The Army needs help when it comes to equipping its formations with cutting-edge technology.

“One of the things we’re looking at is how to reduce the time so we can figure and react to the adversary,” Col. John Transue, capability manager for cyber at the Cyber Center of Excellence, said during a presentation Aug. 20 at TechNet Augusta.

During his speech, Tranuse pointed to four areas where the Army needs help:

Artificial intelligence. Reacting quickly involves being able to patch systems quickly. Transue said the Army can’t spend days or weeks on those tasks, but artificial intelligence can help human analysts do better work and spend time more efficiently rather than having to sift through data.

Other areas of interest within artificial intelligence include minimizing threat identification and isolation and closing the gap between technology and operator capabilities.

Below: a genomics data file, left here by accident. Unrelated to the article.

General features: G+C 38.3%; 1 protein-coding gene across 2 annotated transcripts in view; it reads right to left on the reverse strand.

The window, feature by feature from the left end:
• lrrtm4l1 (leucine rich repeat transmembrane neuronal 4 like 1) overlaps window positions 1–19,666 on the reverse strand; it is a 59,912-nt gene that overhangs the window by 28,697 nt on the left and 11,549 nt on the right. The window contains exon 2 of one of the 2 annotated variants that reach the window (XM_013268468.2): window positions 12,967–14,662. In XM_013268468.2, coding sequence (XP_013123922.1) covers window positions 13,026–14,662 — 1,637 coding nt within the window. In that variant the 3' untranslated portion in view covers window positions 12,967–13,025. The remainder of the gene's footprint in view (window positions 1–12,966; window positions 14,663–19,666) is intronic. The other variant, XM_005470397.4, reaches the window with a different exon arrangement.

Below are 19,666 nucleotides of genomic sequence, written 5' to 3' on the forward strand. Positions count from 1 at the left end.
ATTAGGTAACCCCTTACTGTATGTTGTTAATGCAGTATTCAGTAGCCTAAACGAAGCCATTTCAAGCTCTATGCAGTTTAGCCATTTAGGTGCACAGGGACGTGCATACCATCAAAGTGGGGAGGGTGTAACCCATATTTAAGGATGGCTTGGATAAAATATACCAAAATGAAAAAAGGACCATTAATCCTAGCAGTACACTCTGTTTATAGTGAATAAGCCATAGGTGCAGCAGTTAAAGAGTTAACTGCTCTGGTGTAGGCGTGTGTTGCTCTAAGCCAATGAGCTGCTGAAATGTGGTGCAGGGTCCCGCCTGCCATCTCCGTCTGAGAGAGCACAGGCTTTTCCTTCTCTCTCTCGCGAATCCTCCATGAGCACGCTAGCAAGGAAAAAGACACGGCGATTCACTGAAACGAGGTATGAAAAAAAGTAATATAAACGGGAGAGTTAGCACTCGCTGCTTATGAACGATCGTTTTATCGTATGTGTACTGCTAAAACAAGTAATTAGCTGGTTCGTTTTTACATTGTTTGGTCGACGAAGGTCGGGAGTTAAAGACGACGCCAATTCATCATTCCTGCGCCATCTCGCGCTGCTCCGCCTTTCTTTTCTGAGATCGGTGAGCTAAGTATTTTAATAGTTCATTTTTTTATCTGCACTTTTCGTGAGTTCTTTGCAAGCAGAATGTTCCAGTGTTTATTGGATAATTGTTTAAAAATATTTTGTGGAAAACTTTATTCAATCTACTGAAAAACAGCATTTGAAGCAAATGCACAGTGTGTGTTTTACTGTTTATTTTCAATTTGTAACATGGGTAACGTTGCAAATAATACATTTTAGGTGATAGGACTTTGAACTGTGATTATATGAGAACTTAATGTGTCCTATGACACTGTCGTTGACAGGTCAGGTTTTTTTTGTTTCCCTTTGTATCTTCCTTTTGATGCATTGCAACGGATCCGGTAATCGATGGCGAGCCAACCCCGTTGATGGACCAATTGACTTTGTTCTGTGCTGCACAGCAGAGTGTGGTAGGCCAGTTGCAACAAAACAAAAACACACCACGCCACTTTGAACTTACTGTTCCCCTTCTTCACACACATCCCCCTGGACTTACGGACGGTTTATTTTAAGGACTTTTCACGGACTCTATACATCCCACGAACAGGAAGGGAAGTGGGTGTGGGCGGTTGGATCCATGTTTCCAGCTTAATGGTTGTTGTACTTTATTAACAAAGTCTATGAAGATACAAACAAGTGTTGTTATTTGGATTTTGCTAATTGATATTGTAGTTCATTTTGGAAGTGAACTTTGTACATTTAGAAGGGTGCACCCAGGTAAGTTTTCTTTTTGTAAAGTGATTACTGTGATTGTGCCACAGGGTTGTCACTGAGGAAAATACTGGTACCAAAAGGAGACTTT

Cyber modeling and simulation technologies. More specifically, Transue said the Army wants technologies that can model what will happen to a network if changes are made. This could include operation mission planning and mission rehearsal capabilities.

“If we make changes to this network, what is actually going to be happening to the network? Or if we have effects, what can we expect that the effects would actually be,” he said.

Other areas of interest within cyber modeling and simulation include cyberspace operations and mission planning, cyberspace situational understanding and predicative modeling.

Advanced analytics. Army leaders need advanced analytics that can provide forward forces the ability to analyze data. In many cases, Transue noted, networks will be stressed by advanced adversaries and forces might not be able to rely on cloud capabilities in the United States to analyze data. Instead, they will have to do that in the field.

Other areas of interest within advanced analytics include prescriptive analytics for actions and effects.

Cyber stealth technology, both offensively and defensively. Transue said Army leaders face a dilemma: they want to be stealthy but also see stealth. “We want the stealth submarine but we need to have the destroyers that can find the submarine,” he said.

Mark Pomerleau is a reporter for C4ISRNET, covering information warfare and cyberspace.